It's been six weeks. He can no longer pretend that he's convinced Random's coming back because it's been six weeks. It had been knowledge to cling on to and he'd succeeded up until the last week, holding on because he knows it'll be over sometime.
But that was before there were drugs. Before he'd stopped trying to hang on to the diminishing memory of Random promising to return. Before he'd stopped going to Texorami to work because he can't muster the will to care. Now he's up, or down, or alternating between the two fast enough to make anyone's head spin. He needs pills and alcohol to crash, powder to wake up again. He'd sleep through most of the day if it weren't for Martin.
Even he'd be able to see that things are spiralling out of control, if it weren't for the fact that he can also no longer pretend that anger isn't eating him alive. It doesn't matter what he takes, there are images that just won't go away. Speed and coke make him think, barbituates and valium make him dull and morbid. The outcome is the same either way. Random in his head, laughing, making her smile, calling her 'lover', taking her to bed, falling in love with her. It makes him want to smash things but he doesn't, he keeps a lid on it all. Has been for weeks. Because he's Ramon Salazar, damnit! No one is going to make him jealous. It's preposterous that anyone might suggest he's falling apart over this. He isn't. He knows this, and he thinks it as he unclenches the tight muscles in his jaw and bends to inhale another line of neat white powder. One thing going for drugs is that they never disagree with you.
He has the house to himself for the afternoon and his plans include nothing more exciting than taking whatever he can to try and escape the images in his head, the burning anger in his chest. He's succeeding too, and almost misses the knock on the door because of it. But when it gets more insistent he hears, and rouses himself enough to answer.
There are five men standing there, a truck parked in the driveway.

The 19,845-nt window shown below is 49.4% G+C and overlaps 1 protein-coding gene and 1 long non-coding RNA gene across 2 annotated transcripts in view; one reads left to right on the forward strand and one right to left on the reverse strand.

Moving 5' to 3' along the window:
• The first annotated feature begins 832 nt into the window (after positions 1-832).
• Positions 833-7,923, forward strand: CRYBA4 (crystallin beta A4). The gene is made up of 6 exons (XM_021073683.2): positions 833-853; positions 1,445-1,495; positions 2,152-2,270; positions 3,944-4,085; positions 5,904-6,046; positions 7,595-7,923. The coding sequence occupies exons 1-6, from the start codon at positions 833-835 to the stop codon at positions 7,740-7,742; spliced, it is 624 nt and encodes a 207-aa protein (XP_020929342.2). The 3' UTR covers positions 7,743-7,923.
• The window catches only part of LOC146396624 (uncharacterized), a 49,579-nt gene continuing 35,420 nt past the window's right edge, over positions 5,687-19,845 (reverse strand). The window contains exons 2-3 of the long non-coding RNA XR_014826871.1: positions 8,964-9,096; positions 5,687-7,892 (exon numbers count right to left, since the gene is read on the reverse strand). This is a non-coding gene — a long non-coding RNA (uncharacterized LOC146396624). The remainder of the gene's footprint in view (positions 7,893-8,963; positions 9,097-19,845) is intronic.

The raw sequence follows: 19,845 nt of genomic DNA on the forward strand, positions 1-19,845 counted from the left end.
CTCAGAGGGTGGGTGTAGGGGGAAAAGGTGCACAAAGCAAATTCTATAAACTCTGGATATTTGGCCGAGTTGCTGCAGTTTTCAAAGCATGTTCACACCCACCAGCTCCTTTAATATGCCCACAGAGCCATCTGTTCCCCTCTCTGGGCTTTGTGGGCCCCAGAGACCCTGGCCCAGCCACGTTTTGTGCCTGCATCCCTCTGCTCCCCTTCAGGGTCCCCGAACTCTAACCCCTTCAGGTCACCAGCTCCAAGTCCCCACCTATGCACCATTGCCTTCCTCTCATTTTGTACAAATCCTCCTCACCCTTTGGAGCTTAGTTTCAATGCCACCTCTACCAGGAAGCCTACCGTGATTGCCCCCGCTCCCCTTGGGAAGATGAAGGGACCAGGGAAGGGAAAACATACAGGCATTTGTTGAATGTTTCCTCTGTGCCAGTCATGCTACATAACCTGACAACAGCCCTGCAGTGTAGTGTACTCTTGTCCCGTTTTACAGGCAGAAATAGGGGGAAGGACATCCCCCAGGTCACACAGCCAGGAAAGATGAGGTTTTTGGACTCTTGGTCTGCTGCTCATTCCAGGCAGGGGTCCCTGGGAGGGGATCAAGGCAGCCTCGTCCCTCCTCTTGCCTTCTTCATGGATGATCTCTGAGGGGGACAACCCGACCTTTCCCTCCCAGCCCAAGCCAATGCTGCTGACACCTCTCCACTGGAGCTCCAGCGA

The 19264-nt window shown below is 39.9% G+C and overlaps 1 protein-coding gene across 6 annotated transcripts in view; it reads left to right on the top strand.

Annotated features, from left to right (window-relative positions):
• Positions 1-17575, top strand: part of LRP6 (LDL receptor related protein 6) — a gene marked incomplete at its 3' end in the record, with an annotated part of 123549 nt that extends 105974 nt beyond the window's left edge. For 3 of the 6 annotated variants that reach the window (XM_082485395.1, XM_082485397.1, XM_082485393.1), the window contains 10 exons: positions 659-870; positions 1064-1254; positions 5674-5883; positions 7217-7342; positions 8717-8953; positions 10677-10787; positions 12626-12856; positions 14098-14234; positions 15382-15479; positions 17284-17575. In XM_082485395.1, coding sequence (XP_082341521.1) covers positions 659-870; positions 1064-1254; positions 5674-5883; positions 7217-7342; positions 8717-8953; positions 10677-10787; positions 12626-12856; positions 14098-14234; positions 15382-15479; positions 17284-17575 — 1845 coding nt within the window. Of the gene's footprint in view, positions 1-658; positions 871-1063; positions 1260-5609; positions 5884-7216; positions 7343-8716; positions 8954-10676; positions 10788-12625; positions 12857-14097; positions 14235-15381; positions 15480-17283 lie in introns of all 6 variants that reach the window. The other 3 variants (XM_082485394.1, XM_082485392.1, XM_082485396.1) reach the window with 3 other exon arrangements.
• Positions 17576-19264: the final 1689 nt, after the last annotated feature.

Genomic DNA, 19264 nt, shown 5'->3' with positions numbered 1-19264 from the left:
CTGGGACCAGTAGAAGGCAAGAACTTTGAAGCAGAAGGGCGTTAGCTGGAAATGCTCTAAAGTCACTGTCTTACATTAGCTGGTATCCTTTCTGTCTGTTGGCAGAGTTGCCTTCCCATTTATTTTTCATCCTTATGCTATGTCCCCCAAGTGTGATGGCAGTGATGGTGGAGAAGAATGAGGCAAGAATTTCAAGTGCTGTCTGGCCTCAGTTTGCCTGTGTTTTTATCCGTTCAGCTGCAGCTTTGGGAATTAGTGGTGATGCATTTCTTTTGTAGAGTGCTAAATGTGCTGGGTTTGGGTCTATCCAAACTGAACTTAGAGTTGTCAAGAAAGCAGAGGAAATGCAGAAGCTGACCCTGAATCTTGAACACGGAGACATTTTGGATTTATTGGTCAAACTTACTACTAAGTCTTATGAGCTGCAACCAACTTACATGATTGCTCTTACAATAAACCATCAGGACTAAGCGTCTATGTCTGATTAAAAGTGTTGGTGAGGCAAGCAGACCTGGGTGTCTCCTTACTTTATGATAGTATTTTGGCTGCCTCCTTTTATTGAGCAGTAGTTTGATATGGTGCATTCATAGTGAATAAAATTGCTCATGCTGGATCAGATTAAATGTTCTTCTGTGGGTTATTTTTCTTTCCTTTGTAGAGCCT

'Delivery for Senor Ramierez? Shipped from Buenos Aires?'
Ramon blinks at the man stupidly, forgetting that that was the name he was using in Argentina. When he clicks on, there's a nod.
'Sign here, please.'
The pen feels like it's made of stone and he almost drops it as he scribbles something incomprehensible. Because there's only one thing this could be now ("She's beautiful") and his heart has turned to stone and dropped into his boots.
A large box is carried inside and deposited on a sideboard in the sitting room. Ramon watches mutely, staring at it. He says nothing to the men and simply shuts them out when they're done, forgetting about them instantly. The place is quiet, warm, and the waves from the beach can be heard hitting the sand over and over, almost in time to the clock ticking on the mantelpiece.
He'd forgotten. Hadn't been expecting this. He stares at the box as though it might explode, willing it not to be here. But it is, it doesn't disappear. And he can't leave it there forever.
For the first time since Random left him in charge of his son, Ramon walks to a cabinet and pulls out a bottle of tequila. No drinking in the day? Fuck that. Fuck everything. He sits on the sofa and starts to pour, not taking his eyes off the box. Not opening it, not moving except to drink. Not thinking except to be aware of the heat flooding his brain, circulating through his skin, the anger starting to climb through his muscles and make them tense. This was not something he'd been prepared for and even if he had been, he wouldn't have anticipated the way it would hit him.
Half a bottle is gone and he's standing, stalking across the room to the basement stairs, pulling keys from his pocket. When he returns, a crowbar is with him and he doesn't hesitate now, he just attacks one side of the box, taking satisfaction from the creaking and breaking of wood, the crash as it breaks and falls to the floor along with a cascade of packing material that pours out like water from a jug. He brushes the stuff away, almost impatient now. If he lingered, it might have appeared as though he were scared. And that's not an option. Ramon Salazar knows no fear.
...three hours later, when he hasn't moved from the sofa and his eyes haven't left the sculpted woman laughing at him, Ramon Salazar would be more convinced than ever that he knows no fear. But he'd admit to knowing other things. Things that are now speaking to him in voices he can't ignore because there comes a point where you have to draw a line, you have to put your foot down and say enough.
He will not be made a fool of. And he can't just sit at home and pretend this is OK. Ramon sits and watches her face, wondering what she's saying and what she's doing right now. And without even thinking about it, he knows what his response is going to be.